Fishing Practices Favor Smaller Fish, Leading to Less Size Variation

A research team found that fishing results in directional selection, leading to fish with smaller body sizes. As natural size variations disappear, the population becomes more vulnerable to environmental changes. The findings are in a paper that was just published in the journal Biology Letters.

A large international team of researchers studied populations of zebrafish (Danio rerio), a species commonly used as a model for studying fish dynamics. The team consistently removed the largest fish over five generations, replicating the effects of fishing. After five generations of harvesting, the experimental population was left alone for another six generations. A separate population of zebrafish was harvested sustainably; the researchers protected the largest fish in the group and then left the population untouched for six generations.

Populations that had experienced size-selective harvesting showed reduced variability in sizes. The fish were also much smaller on average when compared to other populations. Populations that had experienced harvesting with protection for larger individuals showed normal body size variations.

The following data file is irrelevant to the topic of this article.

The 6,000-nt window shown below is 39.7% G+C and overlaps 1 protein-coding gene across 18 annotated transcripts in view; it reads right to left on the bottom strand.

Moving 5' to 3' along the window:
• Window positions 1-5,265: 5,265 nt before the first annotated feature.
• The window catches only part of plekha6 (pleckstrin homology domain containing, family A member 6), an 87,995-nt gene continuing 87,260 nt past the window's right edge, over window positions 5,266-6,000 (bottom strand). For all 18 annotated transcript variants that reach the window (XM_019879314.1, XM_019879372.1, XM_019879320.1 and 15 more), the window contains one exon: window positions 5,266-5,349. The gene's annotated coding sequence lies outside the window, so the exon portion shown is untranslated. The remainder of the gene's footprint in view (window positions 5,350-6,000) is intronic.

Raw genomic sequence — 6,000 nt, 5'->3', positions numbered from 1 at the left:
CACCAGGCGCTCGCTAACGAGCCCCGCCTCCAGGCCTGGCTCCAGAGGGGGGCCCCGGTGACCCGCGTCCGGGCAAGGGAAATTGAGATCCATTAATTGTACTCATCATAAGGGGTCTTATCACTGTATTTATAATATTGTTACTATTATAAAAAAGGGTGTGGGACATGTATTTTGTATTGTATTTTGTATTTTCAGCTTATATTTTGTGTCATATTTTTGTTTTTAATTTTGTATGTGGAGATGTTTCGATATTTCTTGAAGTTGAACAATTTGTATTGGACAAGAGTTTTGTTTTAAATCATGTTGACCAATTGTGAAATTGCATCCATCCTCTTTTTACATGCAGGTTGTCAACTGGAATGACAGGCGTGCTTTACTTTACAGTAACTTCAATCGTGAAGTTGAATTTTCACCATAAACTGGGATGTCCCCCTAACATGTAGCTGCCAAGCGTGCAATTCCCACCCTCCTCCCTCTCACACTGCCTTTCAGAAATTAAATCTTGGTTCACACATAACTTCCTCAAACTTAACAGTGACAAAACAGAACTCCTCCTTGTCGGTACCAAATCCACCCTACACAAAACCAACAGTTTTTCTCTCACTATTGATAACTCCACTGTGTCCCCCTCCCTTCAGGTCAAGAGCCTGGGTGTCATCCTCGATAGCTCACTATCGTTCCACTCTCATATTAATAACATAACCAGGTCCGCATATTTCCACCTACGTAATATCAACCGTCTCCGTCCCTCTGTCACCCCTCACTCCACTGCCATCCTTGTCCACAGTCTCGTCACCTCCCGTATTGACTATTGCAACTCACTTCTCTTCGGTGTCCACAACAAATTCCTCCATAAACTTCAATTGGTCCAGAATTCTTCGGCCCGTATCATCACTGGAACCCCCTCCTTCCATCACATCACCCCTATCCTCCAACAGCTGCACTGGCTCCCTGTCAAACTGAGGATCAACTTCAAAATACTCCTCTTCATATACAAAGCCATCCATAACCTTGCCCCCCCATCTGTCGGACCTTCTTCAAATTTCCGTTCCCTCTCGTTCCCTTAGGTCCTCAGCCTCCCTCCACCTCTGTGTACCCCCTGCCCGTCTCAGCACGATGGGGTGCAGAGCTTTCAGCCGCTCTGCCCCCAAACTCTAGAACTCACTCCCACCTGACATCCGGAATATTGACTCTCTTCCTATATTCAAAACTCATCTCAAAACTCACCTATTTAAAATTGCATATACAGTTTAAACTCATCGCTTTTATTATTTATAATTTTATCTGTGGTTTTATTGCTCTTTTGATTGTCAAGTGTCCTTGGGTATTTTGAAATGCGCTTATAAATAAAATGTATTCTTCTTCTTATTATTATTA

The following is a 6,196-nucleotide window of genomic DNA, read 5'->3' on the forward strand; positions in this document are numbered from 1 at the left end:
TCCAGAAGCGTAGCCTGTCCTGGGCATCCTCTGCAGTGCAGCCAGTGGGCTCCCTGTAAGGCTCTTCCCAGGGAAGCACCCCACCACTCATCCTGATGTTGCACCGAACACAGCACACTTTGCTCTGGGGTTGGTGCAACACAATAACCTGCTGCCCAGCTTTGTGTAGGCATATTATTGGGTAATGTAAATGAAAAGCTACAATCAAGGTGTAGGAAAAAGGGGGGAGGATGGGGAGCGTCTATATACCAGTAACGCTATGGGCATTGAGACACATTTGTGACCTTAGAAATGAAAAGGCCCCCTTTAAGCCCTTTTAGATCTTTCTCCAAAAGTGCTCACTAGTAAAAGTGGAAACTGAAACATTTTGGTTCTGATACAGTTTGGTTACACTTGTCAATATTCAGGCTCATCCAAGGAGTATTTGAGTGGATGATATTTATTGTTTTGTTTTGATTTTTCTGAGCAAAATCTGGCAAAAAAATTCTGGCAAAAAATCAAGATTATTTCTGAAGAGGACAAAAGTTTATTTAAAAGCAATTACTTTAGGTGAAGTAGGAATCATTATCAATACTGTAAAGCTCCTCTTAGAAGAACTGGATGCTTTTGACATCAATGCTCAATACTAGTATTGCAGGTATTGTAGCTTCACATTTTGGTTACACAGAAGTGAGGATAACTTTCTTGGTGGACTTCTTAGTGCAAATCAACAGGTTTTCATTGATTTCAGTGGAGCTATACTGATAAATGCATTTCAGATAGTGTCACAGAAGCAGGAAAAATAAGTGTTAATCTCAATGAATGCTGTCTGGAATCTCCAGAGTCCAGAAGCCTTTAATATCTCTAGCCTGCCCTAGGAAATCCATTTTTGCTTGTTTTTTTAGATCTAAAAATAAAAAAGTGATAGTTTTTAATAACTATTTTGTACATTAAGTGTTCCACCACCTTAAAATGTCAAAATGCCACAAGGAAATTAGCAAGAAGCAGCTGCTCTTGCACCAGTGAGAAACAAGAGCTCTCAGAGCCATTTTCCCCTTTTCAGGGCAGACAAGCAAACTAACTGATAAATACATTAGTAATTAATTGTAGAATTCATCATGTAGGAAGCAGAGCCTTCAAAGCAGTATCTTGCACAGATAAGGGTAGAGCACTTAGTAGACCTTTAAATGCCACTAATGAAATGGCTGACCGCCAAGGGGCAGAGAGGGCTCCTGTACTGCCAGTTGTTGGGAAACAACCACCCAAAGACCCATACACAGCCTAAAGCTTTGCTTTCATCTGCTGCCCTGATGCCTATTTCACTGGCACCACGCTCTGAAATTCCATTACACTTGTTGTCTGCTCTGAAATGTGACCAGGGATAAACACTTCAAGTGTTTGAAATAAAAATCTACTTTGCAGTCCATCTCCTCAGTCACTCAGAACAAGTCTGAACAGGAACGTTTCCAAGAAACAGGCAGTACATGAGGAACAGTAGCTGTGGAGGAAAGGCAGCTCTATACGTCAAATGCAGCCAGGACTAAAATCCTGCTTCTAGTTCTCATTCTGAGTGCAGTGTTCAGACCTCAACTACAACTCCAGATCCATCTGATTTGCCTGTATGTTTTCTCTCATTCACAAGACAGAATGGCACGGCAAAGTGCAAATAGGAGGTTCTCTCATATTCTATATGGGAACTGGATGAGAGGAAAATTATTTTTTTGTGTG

Removing the largest fish in a population leads to directional selection, a type of natural selection in which an extreme of a trait is favored above others. In this case, small fish were favored. When the largest fish were consistently removed, evolutionary pressure resulted in smaller fish on average, even when the group was left alone for six generations. Variation within a population is necessary to deal with environmental changes, such as reduced food availability, so this type of fishing can lead to population crashes.

The study emphasizes the importance of preserving variability in fish populations. Fishing policies that focus on only protecting the smallest fish may result in less variable populations over time. Populations with little variation are much more vulnerable to environmental changes and will also take longer to recover from overfishing. If the fish become progressively smaller, it also creates problems for fisheries managers. Instead, the research team recommends that larger fish are preserved to increase the sustainability of fish stocks. The authors hope that their findings will encourage more sustainable fishing practices.


Silva Uusi-Heikkilä et al. Altered trait variability in response to size-selective mortality. Biology Letters (2016).

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